The Reserve Bank of India (RBI) on November 26 accepted 21 out of 33 recommendations of an internal working group on the ownership guidelines and corporate structure of private sector banks.
For non-banking financial companies (NBFCs) looking to convert into a universal bank, minimum requirement on the track record of the experience of promoting entity, including for a converting NBFC, may continue at ten years for universal banks, the RBI said.
On the eligibility of promoters, the RBI said it may, as part of the framework for scale-based regulation of NBFCs, consider putting in place a tighter, bank-like regulatory framework for large NBFCs.
The initial recommendations by the internal working group were – allowing well-run large NBFCs with an asset size of Rs 50,000 crore and above, including those owned by corporate houses, may be permitted to convert to banks provided they complete 10 years of operations and meet the due diligence criteria.
The central bank has accepted the recommendation for raising the bar of initial capital requirement for the universal bank. As a result, the initial paid-up voting equity share capital/net worth required to set up a new universal bank may be increased to Rs 1,000 crore (from present Rs 500 crore), RBI said.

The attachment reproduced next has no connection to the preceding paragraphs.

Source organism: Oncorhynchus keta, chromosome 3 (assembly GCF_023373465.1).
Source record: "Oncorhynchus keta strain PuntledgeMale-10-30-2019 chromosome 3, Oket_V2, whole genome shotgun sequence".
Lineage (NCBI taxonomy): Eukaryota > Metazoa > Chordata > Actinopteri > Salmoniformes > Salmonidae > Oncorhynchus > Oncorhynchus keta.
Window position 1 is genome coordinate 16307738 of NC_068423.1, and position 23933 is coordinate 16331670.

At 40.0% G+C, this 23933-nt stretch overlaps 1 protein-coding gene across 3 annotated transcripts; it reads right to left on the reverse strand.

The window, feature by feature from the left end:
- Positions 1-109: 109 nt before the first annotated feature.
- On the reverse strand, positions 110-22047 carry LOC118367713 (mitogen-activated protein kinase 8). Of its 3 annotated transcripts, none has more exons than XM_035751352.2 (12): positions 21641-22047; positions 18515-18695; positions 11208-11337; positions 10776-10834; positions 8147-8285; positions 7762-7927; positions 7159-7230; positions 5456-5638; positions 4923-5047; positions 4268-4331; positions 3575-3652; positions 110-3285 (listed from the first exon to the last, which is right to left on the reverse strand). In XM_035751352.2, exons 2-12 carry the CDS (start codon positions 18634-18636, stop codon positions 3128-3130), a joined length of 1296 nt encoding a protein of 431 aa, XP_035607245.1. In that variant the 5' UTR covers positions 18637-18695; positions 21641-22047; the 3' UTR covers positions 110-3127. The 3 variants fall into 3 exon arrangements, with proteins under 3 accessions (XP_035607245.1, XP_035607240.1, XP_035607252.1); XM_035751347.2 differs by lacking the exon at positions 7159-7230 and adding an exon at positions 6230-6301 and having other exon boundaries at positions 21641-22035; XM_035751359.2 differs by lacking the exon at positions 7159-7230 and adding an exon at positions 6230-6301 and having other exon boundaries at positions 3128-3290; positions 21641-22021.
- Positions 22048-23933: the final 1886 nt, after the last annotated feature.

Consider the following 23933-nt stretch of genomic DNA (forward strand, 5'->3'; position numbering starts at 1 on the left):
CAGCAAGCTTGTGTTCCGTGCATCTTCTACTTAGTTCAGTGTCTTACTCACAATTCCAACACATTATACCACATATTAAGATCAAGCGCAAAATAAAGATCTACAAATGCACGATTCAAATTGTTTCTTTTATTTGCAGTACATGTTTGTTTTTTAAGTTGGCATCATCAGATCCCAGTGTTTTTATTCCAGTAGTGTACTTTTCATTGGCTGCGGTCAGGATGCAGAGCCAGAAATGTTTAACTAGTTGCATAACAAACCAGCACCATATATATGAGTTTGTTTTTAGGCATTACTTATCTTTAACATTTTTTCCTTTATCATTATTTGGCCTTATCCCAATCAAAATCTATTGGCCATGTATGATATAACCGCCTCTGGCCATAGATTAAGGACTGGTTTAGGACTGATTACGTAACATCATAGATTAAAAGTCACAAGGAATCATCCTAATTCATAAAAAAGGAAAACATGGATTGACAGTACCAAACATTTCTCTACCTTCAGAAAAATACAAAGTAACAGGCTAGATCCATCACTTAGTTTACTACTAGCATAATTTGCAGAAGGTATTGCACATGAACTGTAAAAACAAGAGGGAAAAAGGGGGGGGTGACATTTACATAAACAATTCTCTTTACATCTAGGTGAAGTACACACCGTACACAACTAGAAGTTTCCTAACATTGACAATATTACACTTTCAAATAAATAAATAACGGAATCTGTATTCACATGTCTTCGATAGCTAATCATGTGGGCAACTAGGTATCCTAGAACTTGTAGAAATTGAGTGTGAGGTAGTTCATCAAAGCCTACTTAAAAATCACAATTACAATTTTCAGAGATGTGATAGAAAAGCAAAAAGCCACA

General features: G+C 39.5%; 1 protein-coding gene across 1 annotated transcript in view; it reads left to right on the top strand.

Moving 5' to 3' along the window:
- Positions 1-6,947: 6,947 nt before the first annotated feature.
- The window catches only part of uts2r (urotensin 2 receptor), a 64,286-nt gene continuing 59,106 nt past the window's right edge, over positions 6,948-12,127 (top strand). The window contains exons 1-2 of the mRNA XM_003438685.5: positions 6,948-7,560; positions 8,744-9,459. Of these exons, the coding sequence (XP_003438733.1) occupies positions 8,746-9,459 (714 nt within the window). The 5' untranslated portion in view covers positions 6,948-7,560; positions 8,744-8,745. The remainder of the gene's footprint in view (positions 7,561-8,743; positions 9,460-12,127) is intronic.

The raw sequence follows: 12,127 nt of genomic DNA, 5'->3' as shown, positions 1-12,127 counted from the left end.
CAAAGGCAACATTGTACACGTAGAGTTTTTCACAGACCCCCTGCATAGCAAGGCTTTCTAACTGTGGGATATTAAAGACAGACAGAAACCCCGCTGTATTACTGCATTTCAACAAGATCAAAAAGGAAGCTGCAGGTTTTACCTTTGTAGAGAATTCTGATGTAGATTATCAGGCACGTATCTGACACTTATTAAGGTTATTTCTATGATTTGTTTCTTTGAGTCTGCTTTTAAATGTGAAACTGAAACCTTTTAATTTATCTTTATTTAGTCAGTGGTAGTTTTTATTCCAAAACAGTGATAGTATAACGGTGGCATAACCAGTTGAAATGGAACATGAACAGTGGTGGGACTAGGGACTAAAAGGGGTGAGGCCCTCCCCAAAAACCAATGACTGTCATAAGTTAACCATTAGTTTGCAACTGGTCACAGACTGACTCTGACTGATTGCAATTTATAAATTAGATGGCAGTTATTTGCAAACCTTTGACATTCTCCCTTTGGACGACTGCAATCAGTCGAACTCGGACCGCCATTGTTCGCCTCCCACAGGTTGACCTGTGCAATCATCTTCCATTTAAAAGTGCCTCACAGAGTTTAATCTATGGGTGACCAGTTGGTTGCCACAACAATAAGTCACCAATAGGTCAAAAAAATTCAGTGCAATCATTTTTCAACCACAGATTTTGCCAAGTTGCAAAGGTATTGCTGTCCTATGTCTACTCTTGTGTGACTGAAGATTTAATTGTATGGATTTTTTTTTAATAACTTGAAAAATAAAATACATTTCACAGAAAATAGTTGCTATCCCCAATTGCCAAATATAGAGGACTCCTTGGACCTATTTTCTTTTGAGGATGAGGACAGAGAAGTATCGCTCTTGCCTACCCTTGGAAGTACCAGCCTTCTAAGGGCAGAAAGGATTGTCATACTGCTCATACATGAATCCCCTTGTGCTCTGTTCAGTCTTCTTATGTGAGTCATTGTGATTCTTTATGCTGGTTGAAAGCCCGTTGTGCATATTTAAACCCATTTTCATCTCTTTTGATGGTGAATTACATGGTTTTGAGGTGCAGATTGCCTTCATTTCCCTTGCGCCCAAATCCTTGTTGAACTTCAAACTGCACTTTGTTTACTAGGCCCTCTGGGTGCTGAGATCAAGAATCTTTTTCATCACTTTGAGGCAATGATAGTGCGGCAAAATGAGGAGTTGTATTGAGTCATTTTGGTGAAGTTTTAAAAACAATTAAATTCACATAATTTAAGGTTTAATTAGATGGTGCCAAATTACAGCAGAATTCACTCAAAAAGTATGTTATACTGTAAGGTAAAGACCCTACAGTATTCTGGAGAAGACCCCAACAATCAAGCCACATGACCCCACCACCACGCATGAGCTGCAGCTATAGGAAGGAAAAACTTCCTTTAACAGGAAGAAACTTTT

The recommendation around the asset size requirement is still under examination by the central bank.
Further, the central bank does not allow corporates to promote banks, but large and well-run NBFCs could also face strict regulation under the scale-based regulation.
A senior official at a large NBFC said that top NBFCs seeking banking license would have to decide on the benefits and costs of the transition thoroughly; banking is not just about lending, but the operating costs and structure are not low and nowhere near as compared to NBFCs.
Further, regulatory requirements will also go up with maintaining statutory liquidity ratio and cash reserve ratio, the official added. In addition, NBFCs considering transition will also have to understand the impact on existing stakeholders – from shareholders to customers.
Access to public deposits is an attractive factor for NBFCs to apply for a banking license, but regulatory oversight and scrutiny increases, which is good from the RBI’s viewpoint.
An analyst, requesting anonymity, said while it’s difficult to say which NBFCs could be eligible and may seek license, even if some of the top ones don’t seek a license they would be supervised and regulated similar to banks.
However, below are the top NBFCs that could possibly explore tapping a universal bank license based on their asset size, ten-year track record and among other due diligence parameters.Internet Explorer Channel Network